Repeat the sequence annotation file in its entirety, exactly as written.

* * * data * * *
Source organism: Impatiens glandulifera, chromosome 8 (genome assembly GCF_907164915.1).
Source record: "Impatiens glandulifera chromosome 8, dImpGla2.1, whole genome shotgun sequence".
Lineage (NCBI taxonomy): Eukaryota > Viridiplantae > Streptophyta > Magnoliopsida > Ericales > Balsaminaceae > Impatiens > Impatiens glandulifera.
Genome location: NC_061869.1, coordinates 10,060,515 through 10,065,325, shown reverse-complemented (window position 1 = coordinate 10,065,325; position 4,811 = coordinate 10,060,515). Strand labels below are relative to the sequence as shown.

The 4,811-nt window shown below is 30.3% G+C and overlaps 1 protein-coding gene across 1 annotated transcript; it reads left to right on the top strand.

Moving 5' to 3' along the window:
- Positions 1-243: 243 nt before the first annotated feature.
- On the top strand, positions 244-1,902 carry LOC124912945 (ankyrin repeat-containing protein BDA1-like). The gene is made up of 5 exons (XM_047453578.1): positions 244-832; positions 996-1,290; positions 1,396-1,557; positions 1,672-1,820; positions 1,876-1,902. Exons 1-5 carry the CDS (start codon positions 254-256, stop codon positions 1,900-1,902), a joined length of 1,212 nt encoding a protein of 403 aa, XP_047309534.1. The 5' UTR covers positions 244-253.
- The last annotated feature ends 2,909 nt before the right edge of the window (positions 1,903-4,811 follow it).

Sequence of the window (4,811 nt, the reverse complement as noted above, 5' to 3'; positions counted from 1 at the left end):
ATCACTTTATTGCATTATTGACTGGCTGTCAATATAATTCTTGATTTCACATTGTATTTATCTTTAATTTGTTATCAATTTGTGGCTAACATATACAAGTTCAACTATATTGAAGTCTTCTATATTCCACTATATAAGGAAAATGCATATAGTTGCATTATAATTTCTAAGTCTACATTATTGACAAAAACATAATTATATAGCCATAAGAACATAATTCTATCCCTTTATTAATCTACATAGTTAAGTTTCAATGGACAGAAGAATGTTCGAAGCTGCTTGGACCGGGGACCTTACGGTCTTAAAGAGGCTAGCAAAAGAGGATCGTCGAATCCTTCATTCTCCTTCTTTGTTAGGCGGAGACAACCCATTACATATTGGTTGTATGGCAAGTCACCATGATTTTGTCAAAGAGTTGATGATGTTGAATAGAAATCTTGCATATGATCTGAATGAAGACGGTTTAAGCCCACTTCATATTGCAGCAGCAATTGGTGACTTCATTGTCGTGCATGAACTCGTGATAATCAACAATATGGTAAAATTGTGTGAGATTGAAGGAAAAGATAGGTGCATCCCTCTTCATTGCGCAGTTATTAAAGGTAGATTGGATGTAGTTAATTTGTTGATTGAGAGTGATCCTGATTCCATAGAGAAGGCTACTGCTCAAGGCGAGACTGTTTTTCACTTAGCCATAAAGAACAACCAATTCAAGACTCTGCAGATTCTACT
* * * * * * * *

Source organism: Impatiens glandulifera, chromosome 8 (genome assembly GCF_907164915.1).
Source record: "Impatiens glandulifera chromosome 8, dImpGla2.1, whole genome shotgun sequence".
Lineage (NCBI taxonomy): Eukaryota > Viridiplantae > Streptophyta > Magnoliopsida > Ericales > Balsaminaceae > Impatiens > Impatiens glandulifera.
Genome location: NC_061869.1, coordinates 10,060,515 through 10,065,325, shown reverse-complemented (window position 1 = coordinate 10,065,325; position 4,811 = coordinate 10,060,515). Strand labels below are relative to the sequence as shown.

The 4,811-nt window shown below is 30.3% G+C and overlaps 1 protein-coding gene across 1 annotated transcript; it reads left to right on the top strand.

Moving 5' to 3' along the window:
- Positions 1-243: 243 nt before the first annotated feature.
- On the top strand, positions 244-1,902 carry LOC124912945 (ankyrin repeat-containing protein BDA1-like). The gene is made up of 5 exons (XM_047453578.1): positions 244-832; positions 996-1,290; positions 1,396-1,557; positions 1,672-1,820; positions 1,876-1,902. Exons 1-5 carry the CDS (start codon positions 254-256, stop codon positions 1,900-1,902), a joined length of 1,212 nt encoding a protein of 403 aa, XP_047309534.1. The 5' UTR covers positions 244-253.
- The last annotated feature ends 2,909 nt before the right edge of the window (positions 1,903-4,811 follow it).

Sequence of the window (4,811 nt, the reverse complement as noted above, 5' to 3'; positions counted from 1 at the left end):
ATCACTTTATTGCATTATTGACTGGCTGTCAATATAATTCTTGATTTCACATTGTATTTATCTTTAATTTGTTATCAATTTGTGGCTAACATATACAAGTTCAACTATATTGAAGTCTTCTATATTCCACTATATAAGGAAAATGCATATAGTTGCATTATAATTTCTAAGTCTACATTATTGACAAAAACATAATTATATAGCCATAAGAACATAATTCTATCCCTTTATTAATCTACATAGTTAAGTTTCAATGGACAGAAGAATGTTCGAAGCTGCTTGGACCGGGGACCTTACGGTCTTAAAGAGGCTAGCAAAAGAGGATCGTCGAATCCTTCATTCTCCTTCTTTGTTAGGCGGAGACAACCCATTACATATTGGTTGTATGGCAAGTCACCATGATTTTGTCAAAGAGTTGATGATGTTGAATAGAAATCTTGCATATGATCTGAATGAAGACGGTTTAAGCCCACTTCATATTGCAGCAGCAATTGGTGACTTCATTGTCGTGCATGAACTCGTGATAATCAACAATATGGTAAAATTGTGTGAGATTGAAGGAAAAGATAGGTGCATCCCTCTTCATTGCGCAGTTATTAAAGGTAGATTGGATGTAGTTAATTTGTTGATTGAGAGTGATCCTGATTCCATAGAGAAGGCTACTGCTCAAGGCGAGACTGTTTTTCACTTAGCCATAAAGAACAACCAATTCAAGACTCTGCAGATTCTACT